Washington — Lyndon LaRouche, the perennial candidate for president, was impatient. An NBC-TV reporter kept peppering him with unwelcome questions. Finally, Mr. LaRouche exploded: ``You guys are a bunch of liars. How can I talk to a drug pusher like you?''
It was vintage LaRouche here Wednesday as the reclusive candidate, who says he is an assassination target of the Soviet KGB, held his first press conference since two of his followers achieved a stunning election upset in Illinois.
LaRouche blasted the Soviets and US ``drug pushers'' for slandering his name, blamed ``free trade'' policies for destroying US industry, and supported ``government-created credit'' to revitalize American factories and cities.
Traditional Democrats have shunned LaRouche for years. They've dismissed him as a crank, an extremist, the leader of a radical fringe. But now Democrats have been forced to take his challenge to the party more seriously.
Last month, two LaRouche candidates, Mark J. Fairchild and Janice Hart, won the Illinois Democratic Party nomination for lieutenant governor and secretary of state. LaRouche has wrapped himself and his organization, the National Democratic Policy Committee, in those triumphs like a flag of victory.
He told a packed press conference here that his cause had triumphed because of votes from ``the forgotten majority.''
That majority includes ``farmers [and] blue-collar households [and] 70 percent of the black vote of Cook County, which voted . . . against the [regular] party ticket and against the news media,'' he said.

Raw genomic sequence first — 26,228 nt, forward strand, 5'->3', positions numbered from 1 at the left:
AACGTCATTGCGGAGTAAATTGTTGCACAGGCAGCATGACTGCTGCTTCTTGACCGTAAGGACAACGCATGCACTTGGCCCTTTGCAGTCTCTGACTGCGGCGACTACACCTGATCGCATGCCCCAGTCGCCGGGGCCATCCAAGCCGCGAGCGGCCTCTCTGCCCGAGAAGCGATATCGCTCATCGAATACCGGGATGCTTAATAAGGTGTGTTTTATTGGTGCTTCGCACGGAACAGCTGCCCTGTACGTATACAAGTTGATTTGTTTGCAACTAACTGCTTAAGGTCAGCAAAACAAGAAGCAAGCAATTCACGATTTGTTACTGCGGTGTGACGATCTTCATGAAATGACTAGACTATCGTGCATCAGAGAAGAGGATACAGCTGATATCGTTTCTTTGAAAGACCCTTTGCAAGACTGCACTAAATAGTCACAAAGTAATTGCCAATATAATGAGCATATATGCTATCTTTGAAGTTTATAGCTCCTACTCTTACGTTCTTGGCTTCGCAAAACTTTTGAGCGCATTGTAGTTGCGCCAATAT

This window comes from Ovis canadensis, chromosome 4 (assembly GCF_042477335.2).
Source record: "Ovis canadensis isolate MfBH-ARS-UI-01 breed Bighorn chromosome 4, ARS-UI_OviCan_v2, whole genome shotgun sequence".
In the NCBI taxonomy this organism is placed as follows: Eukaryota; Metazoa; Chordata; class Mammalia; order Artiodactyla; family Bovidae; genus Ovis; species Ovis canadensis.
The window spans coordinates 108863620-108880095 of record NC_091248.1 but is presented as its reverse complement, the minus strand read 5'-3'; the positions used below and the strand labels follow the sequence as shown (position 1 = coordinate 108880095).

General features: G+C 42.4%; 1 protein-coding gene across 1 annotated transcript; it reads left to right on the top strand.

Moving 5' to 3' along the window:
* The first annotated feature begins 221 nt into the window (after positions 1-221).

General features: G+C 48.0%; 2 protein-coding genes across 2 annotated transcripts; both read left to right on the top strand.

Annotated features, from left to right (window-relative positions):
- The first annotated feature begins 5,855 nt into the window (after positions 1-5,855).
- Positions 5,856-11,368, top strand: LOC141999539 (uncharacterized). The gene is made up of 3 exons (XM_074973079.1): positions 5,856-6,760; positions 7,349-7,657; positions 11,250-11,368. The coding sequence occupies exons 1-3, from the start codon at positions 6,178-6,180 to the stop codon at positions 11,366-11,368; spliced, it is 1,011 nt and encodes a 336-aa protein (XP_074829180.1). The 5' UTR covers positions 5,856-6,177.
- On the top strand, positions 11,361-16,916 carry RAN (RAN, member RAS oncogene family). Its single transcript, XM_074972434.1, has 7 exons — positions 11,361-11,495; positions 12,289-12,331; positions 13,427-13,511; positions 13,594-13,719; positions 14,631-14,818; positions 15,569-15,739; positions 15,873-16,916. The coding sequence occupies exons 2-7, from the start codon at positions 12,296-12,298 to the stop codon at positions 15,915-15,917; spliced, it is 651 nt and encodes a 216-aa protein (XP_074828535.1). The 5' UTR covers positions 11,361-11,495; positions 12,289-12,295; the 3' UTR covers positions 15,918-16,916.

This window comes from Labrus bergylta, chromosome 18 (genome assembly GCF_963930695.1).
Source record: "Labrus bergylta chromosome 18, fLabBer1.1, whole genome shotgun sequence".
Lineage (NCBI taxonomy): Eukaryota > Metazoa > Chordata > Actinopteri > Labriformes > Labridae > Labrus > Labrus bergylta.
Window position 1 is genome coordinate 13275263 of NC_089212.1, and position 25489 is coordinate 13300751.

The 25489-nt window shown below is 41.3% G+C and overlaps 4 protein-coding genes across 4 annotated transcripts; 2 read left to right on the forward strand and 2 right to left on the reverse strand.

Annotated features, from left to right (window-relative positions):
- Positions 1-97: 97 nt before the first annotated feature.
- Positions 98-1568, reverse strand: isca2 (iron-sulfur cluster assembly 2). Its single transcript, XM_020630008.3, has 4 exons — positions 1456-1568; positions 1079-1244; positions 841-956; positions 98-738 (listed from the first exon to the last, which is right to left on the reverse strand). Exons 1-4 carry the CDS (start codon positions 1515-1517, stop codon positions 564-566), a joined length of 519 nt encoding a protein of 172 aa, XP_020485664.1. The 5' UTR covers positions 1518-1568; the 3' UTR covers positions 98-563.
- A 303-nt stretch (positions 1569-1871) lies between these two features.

Comparing himself to earlier protest candidates, such as Alabama Gov. George C. Wallace, LaRouche said the voters who back his cause ``don't believe in Washington, they don't believe in the party leadership.''
These are people who scoff at the ``great national economy recovery'' of the Reagan White House, LaRouche said. ``Their experience tells them that if there's a recovery, it didn't happen to them, and it didn't happen any place that they can see it.
``They can say, `Maybe those people in the country-club set have seen a recovery, or are experiencing one. Maybe the yuppies are undergoing a recovery. . . . But we do not experience a recovery. Our industrial plant is closing down. Our farm is closing down. . . . Our banks are closing down. And these idiots say there is a recovery going on.' ''
LaRouche, whose organization says it is running 750 candidates in the 1986 elections (mostly as Democrats, but about 20 as Republicans), dwelt primarily on economic, trade, and foreign-policy issues and the ``drug lobby.''
On trade: ``If the United States government continues to support that idiotic ritual -- free market, free market, free market -- on the question of the oil price drop, and if the oil price drop continues to go into single-digit-per-barrel prices on the world market, that can set off a political explosion in this country, and it can set off a general collapse of our entire banking system.''
On foreign policy: ``Our policy toward Europe [including West Germany] is insane. . . . West Germany is on the verge of going into the Soviet sphere of influence. If the Social Democrats and Greens come into power . . . the United States is out of Germany. . . . And that is the policy of [Secretary of State George P.] Shultz.''
On drugs: ``The British government has been officially in the drug-trafficking business since the Act of Westminster of 1787. . . . But in the late 1960s, . . . the Soviets [got] into two areas of strategic operations against the United States, one being the drug operations, and the other international terrorism. The Soviets set up international terrorism in cooperation with Syrian intelligence.''
On economics: ``We don't want people working in fast-food stands. We want them back in the steel mills.''
Regular Democrats are watching LaRouche with a mixture of anger and concern. The Illinois victories may have been a one-time fluke. But no one is certain. The Democratic National Committee has sent out a nationwide alert to identify LaRouche candidates to voters.